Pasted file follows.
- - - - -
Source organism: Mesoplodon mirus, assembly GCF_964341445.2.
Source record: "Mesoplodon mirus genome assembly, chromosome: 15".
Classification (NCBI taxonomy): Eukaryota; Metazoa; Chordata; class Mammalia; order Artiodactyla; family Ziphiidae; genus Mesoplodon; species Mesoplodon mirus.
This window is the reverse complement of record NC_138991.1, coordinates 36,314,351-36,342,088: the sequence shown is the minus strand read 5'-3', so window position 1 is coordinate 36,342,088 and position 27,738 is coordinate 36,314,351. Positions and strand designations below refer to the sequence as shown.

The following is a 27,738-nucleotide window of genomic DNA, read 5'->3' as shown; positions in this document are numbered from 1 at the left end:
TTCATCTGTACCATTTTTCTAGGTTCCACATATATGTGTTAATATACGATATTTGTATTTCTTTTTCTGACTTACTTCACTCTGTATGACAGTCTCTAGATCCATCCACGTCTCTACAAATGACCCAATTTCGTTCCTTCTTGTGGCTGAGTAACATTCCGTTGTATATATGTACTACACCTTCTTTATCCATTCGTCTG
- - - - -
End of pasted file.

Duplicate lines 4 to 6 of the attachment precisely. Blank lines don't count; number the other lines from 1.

This window is the reverse complement of record NC_138991.1, coordinates 36,314,351-36,342,088: the sequence shown is the minus strand read 5'-3', so window position 1 is coordinate 36,342,088 and position 27,738 is coordinate 36,314,351. Positions and strand designations below refer to the sequence as shown.

The following is a 27,738-nucleotide window of genomic DNA, read 5'->3' as shown; positions in this document are numbered from 1 at the left end:
TTCATCTGTACCATTTTTCTAGGTTCCACATATATGTGTTAATATACGATATTTGTATTTCTTTTTCTGACTTACTTCACTCTGTATGACAGTCTCTAGATCCATCCACGTCTCTACAAATGACCCAATTTCGTTCCTTCTTGTGGCTGAGTAACATTCCGTTGTATATATGTACTACACCTTCTTTATCCATTCGTCTG